Fog Bridge by Fujiko Nakaya
April 17 – September 16, 2013
The first in a series of Over the Water commissioned annual works, Fujiko Nakaya’s Fog Bridge —ephemeral and other-worldly—magically envelops a 150 foot long pedestrian bridge, which crosses the open bay between Piers 15 and 17. Eight hundred high-pressure nozzles lining the bridge will create an immersive environment that enshrouds participants in mist. The work will be lit at night, to stunning effect. Although Nakaya’s fog environments have been presented around the world, this is her first project in the San Francisco Bay Area, a region famous for its dramatic fog.
DAYLAY by Lucky Dragons
April 17, 2013 – April 17, 2014
Lucky Dragons (Luke Fischbeck and Sarah Rara) are a visual and performing arts duo from Los Angeles that harness technology, collaboration, and spontaneity to create uniquely ephemeral experiences that often blur the line between audience and performer. At opening, Lucky Dragons will debut DAYLAY, a dynamic light and sound installation inside a 14-foot circular opening in the pier above the water, just outside the main entrance of the museum. On-site microphones record ambient sound during daylight hours and then play them back during dark hours, delayed by 12 hours. LED lights reflecting off the water gradually grow brighter and brighter over the course of the night. 8PM will sound and look like 8AM. 12AM like 12PM. DAYLAY is the first of the duo’s experiments concerning the world of night at our new home, set to unfold throughout the summer and fall with related nocturnal performances, events, and interventions.
The Shaping Grows and Other Works by Semiconductor
April 17–September 30, 2013
In the Phyllis C. Wattis Webcast Studio
This mini-retrospective of work by internationally renowned British-based media artists and Exploratorium Artists-in-Residence Semiconductor (Ruth Jarman and Joe Gerhardt) explores the material nature of our world and how we experience it.
The Shaping Grows (2011) animates geological events and formations to provide a window into the intricate makeup of the physical world. Seismic data of recent earthquake activity from around the world is converted into a sound-scape of the Earth in a state of flux. The Shaping Grows was originally commissioned by Swarovski for the Digital Crystal exhibition at the Design Museum, London.
Three other short films will also be screened. 20Hz (2011) creates complex aural and visual patterns from a geo-magnetic storm and was co-commissioned by Arts Santa Monica and Lighthouse, supported by the British Council. Black Rain (2009) traces the journey of twin satellites and was originally commissioned by Animasivo Mexico City. Magnetic Movie (2007) reveals the secret lives of invisible magnetic fields, and was an Animate Projects commission for Channel 4 in association with Arts Council England.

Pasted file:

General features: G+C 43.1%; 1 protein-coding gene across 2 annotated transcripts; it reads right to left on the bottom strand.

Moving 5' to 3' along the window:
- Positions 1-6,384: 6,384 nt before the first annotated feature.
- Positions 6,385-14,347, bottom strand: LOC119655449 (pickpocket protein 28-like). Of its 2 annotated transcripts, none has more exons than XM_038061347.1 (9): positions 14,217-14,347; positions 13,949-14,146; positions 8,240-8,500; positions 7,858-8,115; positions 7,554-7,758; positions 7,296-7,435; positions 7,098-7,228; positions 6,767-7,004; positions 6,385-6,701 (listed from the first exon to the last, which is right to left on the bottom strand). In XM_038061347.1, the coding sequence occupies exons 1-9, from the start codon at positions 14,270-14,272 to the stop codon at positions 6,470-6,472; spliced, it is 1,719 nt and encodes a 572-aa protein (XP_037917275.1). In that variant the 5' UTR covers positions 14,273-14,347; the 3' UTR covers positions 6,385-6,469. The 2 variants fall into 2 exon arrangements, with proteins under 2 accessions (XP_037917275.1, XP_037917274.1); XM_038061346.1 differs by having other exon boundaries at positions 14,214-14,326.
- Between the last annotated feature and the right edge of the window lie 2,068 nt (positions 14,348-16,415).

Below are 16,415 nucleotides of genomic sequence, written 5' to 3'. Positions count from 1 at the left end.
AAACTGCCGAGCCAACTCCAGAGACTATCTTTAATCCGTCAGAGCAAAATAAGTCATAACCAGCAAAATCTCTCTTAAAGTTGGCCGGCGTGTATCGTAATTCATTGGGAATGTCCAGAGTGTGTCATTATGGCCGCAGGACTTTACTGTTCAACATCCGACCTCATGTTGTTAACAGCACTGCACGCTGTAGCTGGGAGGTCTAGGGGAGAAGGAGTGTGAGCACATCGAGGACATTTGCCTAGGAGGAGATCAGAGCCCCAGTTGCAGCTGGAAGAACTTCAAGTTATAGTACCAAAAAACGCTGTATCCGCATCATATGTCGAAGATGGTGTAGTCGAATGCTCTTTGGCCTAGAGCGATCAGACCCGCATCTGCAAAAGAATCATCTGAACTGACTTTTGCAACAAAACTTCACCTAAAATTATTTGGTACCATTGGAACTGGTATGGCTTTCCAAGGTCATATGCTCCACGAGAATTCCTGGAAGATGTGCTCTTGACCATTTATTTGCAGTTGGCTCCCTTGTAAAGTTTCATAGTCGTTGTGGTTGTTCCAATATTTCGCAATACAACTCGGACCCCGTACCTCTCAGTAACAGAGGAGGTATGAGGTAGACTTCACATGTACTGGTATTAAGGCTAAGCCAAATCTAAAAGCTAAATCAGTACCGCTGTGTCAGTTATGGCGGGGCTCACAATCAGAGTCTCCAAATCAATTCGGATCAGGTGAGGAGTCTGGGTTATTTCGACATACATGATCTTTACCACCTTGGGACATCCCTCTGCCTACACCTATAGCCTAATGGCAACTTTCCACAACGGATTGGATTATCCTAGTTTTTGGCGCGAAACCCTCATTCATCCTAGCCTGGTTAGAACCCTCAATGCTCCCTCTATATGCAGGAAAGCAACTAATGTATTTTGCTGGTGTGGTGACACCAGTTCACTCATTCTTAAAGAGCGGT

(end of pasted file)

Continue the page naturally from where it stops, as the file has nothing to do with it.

Invisible by Night by Lynette Wallworth
April 17–September 2, 2013
In the Black Box Gallery
Renowned Australian artist and Exploratorium Artist-in-Residence Lynette Wallworth created Invisible by Night to harmonize with the other meditations on mind and society that fill the museum's new West Gallery. This interactive multimedia installation, the first in the Exploratorium’s new Black Box Art Gallery, incorporates sight and sound in dynamic and thought-provoking ways. In this piece, guests interact with a gauzy image through a foggy window, creating an ephemeral but deep connection. Invisible by Night makes it evident how enmeshed and implicated we are in human webs of desire, grief, empathy, and longing.
The Changing Face of What is Normal: Mental Health
April 17, 2013–April 2014
In the West Gallery
What is “normal” or “abnormal,” and how do these concepts change over time? How do we—as individuals and as a society—perceive, define, respond to, and interact with those deemed abnormal, whether in body, mind, or behavior? The Changing Face of What is Normal uses our constantly evolving understanding of mental health as a lens through which we perceive others and ourselves.
The exhibition has three sections. One area houses a selection of personal items belonging to patients of New York’s Willard Psychiatric Center. Ranging from the banal to the precious, these items were brought by patients when they were admitted and tell powerful stories of their owners’ lives before they were institutionalized. Also included in this space are photographs of the patients’ effects by Jon Crispin and poetry by psychiatrist and poet Karen Miller.